Google Earth has continued to improve as satellite imagery and technologies has gotten better. Crowdsourcing information has also given us new and improved ways of looking at the world in all its variety and incredible detail.
Google Earth has recently released a new time-lapse of the Earth, composed of over 5,000,000 satellite images. The first time lapse was released in 2013, and viewers of the new images three years later can see some of the changes the Earth has undergone in that time period.
In the current time lapse viewers can see the growth of the Palm Islands in Dubai, the retreat of the Colombia Glacier in Alaska, and the expansion of cities in the United States like Las Vegas. Viewers can also see the changes in river flows, manmade creations like bridges, the movements of glaciers, and the changes in forested areas around the world.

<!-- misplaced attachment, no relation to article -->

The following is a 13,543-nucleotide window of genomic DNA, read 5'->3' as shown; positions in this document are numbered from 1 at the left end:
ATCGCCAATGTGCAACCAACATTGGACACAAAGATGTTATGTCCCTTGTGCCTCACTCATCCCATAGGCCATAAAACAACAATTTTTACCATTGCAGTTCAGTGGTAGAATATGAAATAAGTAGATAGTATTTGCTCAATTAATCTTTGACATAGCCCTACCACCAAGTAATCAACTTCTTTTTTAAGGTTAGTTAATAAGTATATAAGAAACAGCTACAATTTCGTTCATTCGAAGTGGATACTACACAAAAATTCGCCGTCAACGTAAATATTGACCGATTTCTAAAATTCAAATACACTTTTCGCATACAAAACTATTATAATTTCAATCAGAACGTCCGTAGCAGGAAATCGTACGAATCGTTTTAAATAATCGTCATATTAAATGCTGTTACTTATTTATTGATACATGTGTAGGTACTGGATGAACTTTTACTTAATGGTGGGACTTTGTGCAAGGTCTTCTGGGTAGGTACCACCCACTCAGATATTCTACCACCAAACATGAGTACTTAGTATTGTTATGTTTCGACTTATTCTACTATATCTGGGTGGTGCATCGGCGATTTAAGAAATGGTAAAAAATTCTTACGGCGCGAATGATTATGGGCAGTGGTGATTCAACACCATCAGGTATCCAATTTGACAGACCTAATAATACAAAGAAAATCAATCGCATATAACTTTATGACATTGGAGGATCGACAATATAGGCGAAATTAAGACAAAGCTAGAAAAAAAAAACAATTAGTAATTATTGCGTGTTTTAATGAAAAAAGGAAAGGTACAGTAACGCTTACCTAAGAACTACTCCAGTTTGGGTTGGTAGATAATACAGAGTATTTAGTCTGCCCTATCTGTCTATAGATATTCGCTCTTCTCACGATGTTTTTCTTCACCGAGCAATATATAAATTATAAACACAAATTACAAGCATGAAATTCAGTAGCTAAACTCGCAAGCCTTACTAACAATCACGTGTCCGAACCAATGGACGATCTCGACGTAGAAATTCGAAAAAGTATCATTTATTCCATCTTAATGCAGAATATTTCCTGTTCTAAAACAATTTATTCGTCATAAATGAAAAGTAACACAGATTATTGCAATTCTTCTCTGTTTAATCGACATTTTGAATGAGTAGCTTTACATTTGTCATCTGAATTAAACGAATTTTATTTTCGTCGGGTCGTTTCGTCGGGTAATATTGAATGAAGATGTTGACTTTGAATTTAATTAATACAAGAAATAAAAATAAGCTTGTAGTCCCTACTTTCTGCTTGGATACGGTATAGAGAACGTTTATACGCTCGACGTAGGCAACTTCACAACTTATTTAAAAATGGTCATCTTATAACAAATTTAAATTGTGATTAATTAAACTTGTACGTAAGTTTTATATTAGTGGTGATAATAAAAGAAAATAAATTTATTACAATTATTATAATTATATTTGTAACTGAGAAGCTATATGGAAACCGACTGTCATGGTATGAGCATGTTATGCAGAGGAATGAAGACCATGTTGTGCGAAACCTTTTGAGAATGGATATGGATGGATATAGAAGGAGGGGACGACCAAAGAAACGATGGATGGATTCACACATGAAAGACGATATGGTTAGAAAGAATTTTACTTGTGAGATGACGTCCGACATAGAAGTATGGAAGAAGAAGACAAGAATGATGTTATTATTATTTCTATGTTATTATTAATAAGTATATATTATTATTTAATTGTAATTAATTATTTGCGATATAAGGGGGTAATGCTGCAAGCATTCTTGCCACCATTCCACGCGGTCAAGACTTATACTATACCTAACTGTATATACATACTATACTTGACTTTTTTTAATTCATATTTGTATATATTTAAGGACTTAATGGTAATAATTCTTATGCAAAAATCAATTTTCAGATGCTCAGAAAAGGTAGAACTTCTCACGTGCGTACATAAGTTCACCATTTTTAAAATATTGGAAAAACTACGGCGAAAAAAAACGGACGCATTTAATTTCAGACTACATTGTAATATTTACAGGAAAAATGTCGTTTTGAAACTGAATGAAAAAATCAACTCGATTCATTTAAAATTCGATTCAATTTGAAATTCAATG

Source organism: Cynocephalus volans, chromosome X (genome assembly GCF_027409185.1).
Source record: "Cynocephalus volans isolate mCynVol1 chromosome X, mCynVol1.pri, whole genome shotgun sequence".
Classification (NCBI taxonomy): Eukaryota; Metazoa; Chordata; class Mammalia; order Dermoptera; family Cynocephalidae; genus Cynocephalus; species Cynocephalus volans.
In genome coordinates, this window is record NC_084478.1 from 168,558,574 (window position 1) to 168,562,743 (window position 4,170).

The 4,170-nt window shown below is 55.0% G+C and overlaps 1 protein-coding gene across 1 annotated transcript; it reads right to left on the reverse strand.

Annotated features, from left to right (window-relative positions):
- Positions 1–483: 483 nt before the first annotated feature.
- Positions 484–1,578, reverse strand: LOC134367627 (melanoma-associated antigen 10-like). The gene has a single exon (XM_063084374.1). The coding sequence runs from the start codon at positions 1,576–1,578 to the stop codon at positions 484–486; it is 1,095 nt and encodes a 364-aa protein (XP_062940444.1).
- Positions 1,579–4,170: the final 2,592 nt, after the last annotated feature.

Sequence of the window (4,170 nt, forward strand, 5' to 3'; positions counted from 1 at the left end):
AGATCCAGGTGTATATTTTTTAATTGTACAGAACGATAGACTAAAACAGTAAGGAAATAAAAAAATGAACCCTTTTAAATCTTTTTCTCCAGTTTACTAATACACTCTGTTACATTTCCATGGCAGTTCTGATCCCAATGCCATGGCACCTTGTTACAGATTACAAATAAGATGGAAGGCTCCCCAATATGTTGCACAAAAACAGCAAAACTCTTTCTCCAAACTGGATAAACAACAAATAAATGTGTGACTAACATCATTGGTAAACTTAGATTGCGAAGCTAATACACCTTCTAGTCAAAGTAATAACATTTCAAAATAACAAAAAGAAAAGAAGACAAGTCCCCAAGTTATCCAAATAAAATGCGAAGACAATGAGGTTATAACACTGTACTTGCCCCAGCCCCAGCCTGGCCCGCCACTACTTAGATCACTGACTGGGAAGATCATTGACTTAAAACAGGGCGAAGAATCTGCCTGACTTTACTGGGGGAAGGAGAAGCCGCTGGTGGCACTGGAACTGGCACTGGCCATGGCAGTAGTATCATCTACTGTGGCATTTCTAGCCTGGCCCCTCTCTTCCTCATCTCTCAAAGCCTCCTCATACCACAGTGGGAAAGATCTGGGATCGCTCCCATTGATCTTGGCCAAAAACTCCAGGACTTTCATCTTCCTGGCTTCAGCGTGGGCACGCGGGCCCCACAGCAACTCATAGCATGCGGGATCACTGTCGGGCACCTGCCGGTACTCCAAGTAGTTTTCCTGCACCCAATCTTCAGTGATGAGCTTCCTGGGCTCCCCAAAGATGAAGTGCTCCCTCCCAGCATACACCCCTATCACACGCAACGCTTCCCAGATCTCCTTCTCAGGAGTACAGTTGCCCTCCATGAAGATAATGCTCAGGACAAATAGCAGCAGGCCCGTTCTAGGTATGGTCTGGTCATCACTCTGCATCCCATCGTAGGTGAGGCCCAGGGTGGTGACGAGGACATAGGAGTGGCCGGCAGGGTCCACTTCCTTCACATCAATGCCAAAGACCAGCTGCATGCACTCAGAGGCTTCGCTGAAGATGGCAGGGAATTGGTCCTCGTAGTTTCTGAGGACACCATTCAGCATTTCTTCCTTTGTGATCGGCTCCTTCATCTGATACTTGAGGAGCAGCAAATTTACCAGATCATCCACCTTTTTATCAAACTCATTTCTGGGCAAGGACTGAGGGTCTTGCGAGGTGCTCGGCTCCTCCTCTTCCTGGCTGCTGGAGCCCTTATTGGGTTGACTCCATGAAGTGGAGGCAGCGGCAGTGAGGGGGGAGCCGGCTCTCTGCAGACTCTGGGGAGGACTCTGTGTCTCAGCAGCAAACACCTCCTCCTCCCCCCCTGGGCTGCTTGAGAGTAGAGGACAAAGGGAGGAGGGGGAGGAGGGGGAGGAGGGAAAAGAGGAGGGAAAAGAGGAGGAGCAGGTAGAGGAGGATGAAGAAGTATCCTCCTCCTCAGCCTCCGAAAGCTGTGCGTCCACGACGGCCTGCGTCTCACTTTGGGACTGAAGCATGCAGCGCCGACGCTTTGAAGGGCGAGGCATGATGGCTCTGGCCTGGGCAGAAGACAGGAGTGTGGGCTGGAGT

Old and new satellite images were used to create the highly detailed time lapse, which is available on the Earth Engine website. The updated time lapse used images from many different satellites and was created with the help of Landsat imagery, NASA’s Goddard Space Flight Center, and the US Geological Survey.
As technology improves we will be able to see parts of the world we’ve never been to before. Discoveries will be made in the deepest parts of the ocean, in the forests, and under the ice. We will continue to see how our Earth is changing and how humanity is changing it as forests grow and shrink, as cities expand or are abandoned, and as our world reacts to new climates.
Watch the entire Google Earth Timelapse Playlist to see highlights of changes on Earth:
Our most detailed view of earth across space and time. (2016, November 29). Google. https://blog.google/products/earth/our-most-detailed-view-earth-across-space-and-time/